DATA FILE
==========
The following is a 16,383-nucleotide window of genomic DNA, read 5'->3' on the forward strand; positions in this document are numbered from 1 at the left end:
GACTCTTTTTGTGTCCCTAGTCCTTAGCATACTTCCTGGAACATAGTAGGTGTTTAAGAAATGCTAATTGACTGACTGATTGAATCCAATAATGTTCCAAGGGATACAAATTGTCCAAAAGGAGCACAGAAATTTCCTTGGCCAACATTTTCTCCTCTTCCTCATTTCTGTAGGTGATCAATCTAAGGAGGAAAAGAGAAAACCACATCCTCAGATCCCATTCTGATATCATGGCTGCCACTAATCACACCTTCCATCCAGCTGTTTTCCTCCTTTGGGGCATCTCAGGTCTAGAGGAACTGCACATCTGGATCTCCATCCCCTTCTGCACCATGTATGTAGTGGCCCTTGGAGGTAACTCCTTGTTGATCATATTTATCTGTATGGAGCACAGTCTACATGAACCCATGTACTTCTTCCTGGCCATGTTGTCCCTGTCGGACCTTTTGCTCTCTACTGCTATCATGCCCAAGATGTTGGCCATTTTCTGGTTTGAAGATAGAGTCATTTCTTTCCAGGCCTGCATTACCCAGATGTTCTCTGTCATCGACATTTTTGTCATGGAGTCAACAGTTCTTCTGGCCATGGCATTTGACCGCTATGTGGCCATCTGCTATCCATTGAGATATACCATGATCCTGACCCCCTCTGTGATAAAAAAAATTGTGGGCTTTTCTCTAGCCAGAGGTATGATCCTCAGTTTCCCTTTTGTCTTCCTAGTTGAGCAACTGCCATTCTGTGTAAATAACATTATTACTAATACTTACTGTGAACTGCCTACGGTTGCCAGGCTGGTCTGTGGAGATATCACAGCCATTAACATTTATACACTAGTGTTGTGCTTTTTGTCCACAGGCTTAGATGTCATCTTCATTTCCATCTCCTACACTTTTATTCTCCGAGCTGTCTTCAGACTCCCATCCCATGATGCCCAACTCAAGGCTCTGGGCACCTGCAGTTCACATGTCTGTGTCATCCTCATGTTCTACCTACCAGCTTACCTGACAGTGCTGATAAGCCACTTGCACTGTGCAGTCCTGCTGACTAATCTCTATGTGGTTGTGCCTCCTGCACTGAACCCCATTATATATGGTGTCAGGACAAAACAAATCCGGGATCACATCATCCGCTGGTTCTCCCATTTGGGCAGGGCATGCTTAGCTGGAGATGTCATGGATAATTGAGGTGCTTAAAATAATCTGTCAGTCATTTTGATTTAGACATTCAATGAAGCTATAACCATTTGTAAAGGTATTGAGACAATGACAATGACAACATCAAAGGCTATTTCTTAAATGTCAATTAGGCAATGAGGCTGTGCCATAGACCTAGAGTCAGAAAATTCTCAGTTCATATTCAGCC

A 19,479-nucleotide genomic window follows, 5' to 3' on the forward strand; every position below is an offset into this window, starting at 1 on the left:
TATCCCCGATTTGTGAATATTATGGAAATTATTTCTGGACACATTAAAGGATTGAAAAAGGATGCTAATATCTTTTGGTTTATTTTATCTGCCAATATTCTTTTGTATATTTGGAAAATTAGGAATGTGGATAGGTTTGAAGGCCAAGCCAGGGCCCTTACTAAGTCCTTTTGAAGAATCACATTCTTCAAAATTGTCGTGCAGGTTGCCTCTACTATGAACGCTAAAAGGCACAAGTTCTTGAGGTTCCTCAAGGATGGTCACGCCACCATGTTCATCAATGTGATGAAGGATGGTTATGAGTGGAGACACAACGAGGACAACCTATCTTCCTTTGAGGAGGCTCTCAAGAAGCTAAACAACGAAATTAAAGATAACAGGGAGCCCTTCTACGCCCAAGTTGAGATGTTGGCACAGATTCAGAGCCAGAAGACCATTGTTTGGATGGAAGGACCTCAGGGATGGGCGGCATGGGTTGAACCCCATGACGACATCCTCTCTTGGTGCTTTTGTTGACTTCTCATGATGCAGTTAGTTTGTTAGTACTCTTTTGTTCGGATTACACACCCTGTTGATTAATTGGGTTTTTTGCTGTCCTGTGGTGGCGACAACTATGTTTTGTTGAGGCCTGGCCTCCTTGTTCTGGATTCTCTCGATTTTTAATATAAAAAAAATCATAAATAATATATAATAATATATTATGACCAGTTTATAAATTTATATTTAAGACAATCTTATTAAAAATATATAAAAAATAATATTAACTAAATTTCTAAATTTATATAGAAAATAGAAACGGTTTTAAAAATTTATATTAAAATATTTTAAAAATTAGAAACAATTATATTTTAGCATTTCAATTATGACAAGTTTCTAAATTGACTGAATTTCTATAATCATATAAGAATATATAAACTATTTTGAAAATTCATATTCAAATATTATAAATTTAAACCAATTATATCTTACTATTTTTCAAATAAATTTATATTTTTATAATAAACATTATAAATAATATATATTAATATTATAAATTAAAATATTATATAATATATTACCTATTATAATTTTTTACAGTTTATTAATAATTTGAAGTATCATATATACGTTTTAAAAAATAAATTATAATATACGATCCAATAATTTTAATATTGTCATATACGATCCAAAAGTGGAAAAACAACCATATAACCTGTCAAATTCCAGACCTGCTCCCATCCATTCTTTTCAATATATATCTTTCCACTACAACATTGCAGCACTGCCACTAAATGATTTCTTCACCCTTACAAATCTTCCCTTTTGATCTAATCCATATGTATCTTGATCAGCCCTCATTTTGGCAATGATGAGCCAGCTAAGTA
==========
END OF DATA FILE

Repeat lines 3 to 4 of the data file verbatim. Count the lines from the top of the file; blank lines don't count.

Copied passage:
A 19,479-nucleotide genomic window follows, 5' to 3' on the forward strand; every position below is an offset into this window, starting at 1 on the left:
TATCCCCGATTTGTGAATATTATGGAAATTATTTCTGGACACATTAAAGGATTGAAAAAGGATGCTAATATCTTTTGGTTTATTTTATCTGCCAATATTCTTTTGTATATTTGGAAAATTAGGAATGTGGATAGGTTTGAAGGCCAAGCCAGGGCCCTTACTAAGTCCTTTTGAAGAATCACATTCTTCAAAATTGTCGTGCAGGTTGCCTCTACTATGAACGCTAAAAGGCACAAGTTCTTGAGGTTCCTCAAGGATGGTCACGCCACCATGTTCATCAATGTGATGAAGGATGGTTATGAGTGGAGACACAACGAGGACAACCTATCTTCCTTTGAGGAGGCTCTCAAGAAGCTAAACAACGAAATTAAAGATAACAGGGAGCCCTTCTACGCCCAAGTTGAGATGTTGGCACAGATTCAGAGCCAGAAGACCATTGTTTGGATGGAAGGACCTCAGGGATGGGCGGCATGGGTTGAACCCCATGACGACATCCTCTCTTGGTGCTTTTGTTGACTTCTCATGATGCAGTTAGTTTGTTAGTACTCTTTTGTTCGGATTACACACCCTGTTGATTAATTGGGTTTTTTGCTGTCCTGTGGTGGCGACAACTATGTTTTGTTGAGGCCTGGCCTCCTTGTTCTGGATTCTCTCGATTTTTAATATAAAAAAAATCATAAATAATATATAATAATATATTATGACCAGTTTATAAATTTATATTTAAGACAATCTTATTAAAAATATATAAAAAATAATATTAACTAAATTTCTAAATTTATATAGAAAATAGAAACGGTTTTAAAAATTTATATTAAAATATTTTAAAAATTAGAAACAATTATATTTTAGCATTTCAATTATGACAAGTTTCTAAATTGACTGAATTTCTATAATCATATAAGAATATATAAACTATTTTGAAAATTCATATTCAAATATTATAAATTTAAACCAATTATATCTTACTATTTTTCAAATAAATTTATATTTTTATAATAAACATTATAAATAATATATATTAATATTATAAATTAAAATATTATATAATATATTACCTATTATAATTTTTTACAGTTTATTAATAATTTGAAGTATCATATATACGTTTTAAAAAATAAATTATAATATACGATCCAATAATTTTAATATTGTCATATACGATCCAAAAGTGGAAAAACAACCATATAACCTGTCAAATTCCAGACCTGCTCCCATCCATTCTTTTCAATATATATCTTTCCACTACAACATTGCAGCACTGCCACTAAATGATTTCTTCACCCTTACAAATCTTCCCTTTTGATCTAATCCATATGTATCTTGATCAGCCCTCATTTTGGCAATGATGAGCCAGCTAAGTA